Saturday, March 31, 2012

Prayer for Joshua...


We are currently in Kathmandu for some meetings, and the boys have been enjoying time to play/hang out with friends at a nice resort.  In the frolicking along the stone path, Joshua was dropped by a friend and landed on his head.  He appears at the moment to have a mild concussion.  Will you please pray that this is all that he has and that he will fully recover?

A recent quotable quote from Joshua: I often order edible goods from a store in Tansen to feed these six guys for whom I care (and you should see the volume that they can consume on a weekly basis!).  Anyway, our goods (known as “saaman”) were being delivered by a new carrier who didn’t know which house is ours.  The carrier encountered Josh playing outside and spoke to him in Nepali, using the word “saaman.”  He ran inside to announce to me that someone was here to give me “salmon.”  “Wow,” I thought, “we live in a landlocked country and we are getting salmon!"  Thanks for the laugh, Jovial Joshua!

Kimberly

The harvest...


The fields are white for harvest; please pray to the Lord of the harvest to send his workers.  Continually, we are confronted with abundance of work to be done here in Nepal and such a shortage of workers.  Every once in a while, I feel the nudging inside to make the call to my own wonderful country where workers exceed available jobs.  Do you love God?  Do you have knowledge about computers and understand of software?  Or do you like hiking, depending upon God instead of material comforts, making new discoveries, or contemplating all of the different ways that mankind expresses his existence. 

Well, I make a call for workers, for the sake of Nepal.  Tansen Mission Hospital is looking for an IT specialist who can help the hospital take the next step in computer technology; they currently have nobody with the knowledge to help them take the next step.  They seek a three year commitment, during which time a local Nepali can be trained to keep the technology functional for the long term, they hope.  The second call is for sociolinguistic surveyors for this part of the world; this is the call to adventure!  Are there any workers available for the harvest?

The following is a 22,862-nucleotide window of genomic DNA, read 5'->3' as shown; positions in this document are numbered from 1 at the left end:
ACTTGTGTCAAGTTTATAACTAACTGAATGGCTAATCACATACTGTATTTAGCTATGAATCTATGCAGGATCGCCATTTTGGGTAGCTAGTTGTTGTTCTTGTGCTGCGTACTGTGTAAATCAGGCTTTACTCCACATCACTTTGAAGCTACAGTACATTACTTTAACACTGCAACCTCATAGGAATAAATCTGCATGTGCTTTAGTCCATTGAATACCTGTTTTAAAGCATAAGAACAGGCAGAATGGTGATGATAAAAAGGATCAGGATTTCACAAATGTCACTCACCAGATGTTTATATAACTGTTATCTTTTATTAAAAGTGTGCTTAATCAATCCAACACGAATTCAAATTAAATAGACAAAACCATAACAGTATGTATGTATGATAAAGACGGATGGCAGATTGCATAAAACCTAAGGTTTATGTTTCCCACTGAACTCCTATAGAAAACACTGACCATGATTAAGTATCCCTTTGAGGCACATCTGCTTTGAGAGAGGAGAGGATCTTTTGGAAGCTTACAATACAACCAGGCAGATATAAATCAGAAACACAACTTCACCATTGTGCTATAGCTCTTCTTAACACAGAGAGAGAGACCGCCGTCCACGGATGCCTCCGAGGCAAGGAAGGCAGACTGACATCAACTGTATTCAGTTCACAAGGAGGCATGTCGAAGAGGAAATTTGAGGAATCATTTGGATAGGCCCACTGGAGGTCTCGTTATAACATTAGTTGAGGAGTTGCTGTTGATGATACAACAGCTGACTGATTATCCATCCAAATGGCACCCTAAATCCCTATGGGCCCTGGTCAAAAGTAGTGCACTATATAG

:-) Kimberly

Wednesday, March 28, 2012

Long time, no write...


Many thoughts have flitted through my head in the last month (that I think I should write about) but I just haven’t focused on doing it.  Now, I am having a week’s break from hospital work and it seems like a good time to write.
There is this woman who cleans in the hospital who has the most beautiful smile.  I frequently greet her as I am walking in the hospital corridors, but I haven’t really gotten to know her.  The other day, I met her on the path and we talked for a bit.  She is the first wife of a man in town, but since she didn’t produce children for him, he took another wife.  He is still married to both women, who have both come to live in his familial town, as is the custom in Nepal, but now that she has proved fruitless, she lives alone while he stays mostly with the wife who has given him children.  She experiences grief, but she accepts her lot in life.  She has found work at the hospital which helps her afford to care for herself.  And more importantly, she has found peace and solace in Jesus Christ.  Yes, she suffers here, but this life is brief and she knows that one day the wedding feast with her Husband, who is the King of kings, will come.  And then her joy will be complete.
I wonder how many of you have read The Hunger Games  We hear it’s the rage in America these days.  Because of Nick’s and Nate’s interest in the books, I bought them before we came to Tansen this year.  Now, all of us, except for Josh, have read the series.  I have been thinking about how these fictional books apply to my life, here and now, in the twenty first century, in Tansen, Nepal.  I have been thinking about this because my mind keeps trying to conceive of a way to fix the systems in Nepal that oppress so many people.  I look at the medical system and desire to make changes.
There are so many people whom we cannot help.  They have come to the hospital years too late, having ignored symptoms of illness until the illness has progressed to destruction of vital organs.  Then they come and plead for a cure.  Most of them are beyond cure.  Then there are those like the young woman who had abdominal pain, so she went to the local shaman.  He told her that her birth control was causing her pain, so she abandoned that.  She didn’t improve, so he tattooed her wrist, wrapped a tourniquet around her arm, placed a fetish around her neck and prescribed a diet of ashes to cure her illness.  Now, she is in the hospital seeking our help: she has a baby in her womb that she wants us to get rid of, she still has abdominal pain, she has elevated liver enzymes, she is anemic, her mental status is slightly altered and none of our tests really point to a specific diagnosis.  What would you do?